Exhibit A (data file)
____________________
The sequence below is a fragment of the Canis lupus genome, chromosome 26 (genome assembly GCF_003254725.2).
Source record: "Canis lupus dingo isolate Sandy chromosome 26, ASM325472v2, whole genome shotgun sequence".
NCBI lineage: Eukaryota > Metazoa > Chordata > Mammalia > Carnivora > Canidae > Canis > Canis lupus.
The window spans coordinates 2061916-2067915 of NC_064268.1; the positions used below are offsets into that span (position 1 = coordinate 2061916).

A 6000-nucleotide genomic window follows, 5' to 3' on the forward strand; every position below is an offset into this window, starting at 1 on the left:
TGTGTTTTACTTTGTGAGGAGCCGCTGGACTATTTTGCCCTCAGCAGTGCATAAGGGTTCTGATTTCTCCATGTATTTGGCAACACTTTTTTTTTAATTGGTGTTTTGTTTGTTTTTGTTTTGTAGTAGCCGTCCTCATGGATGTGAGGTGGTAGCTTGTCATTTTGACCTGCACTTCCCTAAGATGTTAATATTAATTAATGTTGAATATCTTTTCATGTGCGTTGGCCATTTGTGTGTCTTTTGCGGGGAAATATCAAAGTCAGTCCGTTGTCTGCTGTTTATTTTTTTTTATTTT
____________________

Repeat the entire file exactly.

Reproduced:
The sequence below is a fragment of the Canis lupus genome, chromosome 26 (genome assembly GCF_003254725.2).
Source record: "Canis lupus dingo isolate Sandy chromosome 26, ASM325472v2, whole genome shotgun sequence".
NCBI lineage: Eukaryota > Metazoa > Chordata > Mammalia > Carnivora > Canidae > Canis > Canis lupus.
The window spans coordinates 2061916-2067915 of NC_064268.1; the positions used below are offsets into that span (position 1 = coordinate 2061916).

A 6000-nucleotide genomic window follows, 5' to 3' on the forward strand; every position below is an offset into this window, starting at 1 on the left:
TGTGTTTTACTTTGTGAGGAGCCGCTGGACTATTTTGCCCTCAGCAGTGCATAAGGGTTCTGATTTCTCCATGTATTTGGCAACACTTTTTTTTTAATTGGTGTTTTGTTTGTTTTTGTTTTGTAGTAGCCGTCCTCATGGATGTGAGGTGGTAGCTTGTCATTTTGACCTGCACTTCCCTAAGATGTTAATATTAATTAATGTTGAATATCTTTTCATGTGCGTTGGCCATTTGTGTGTCTTTTGCGGGGAAATATCAAAGTCAGTCCGTTGTCTGCTGTTTATTTTTTTTTATTTT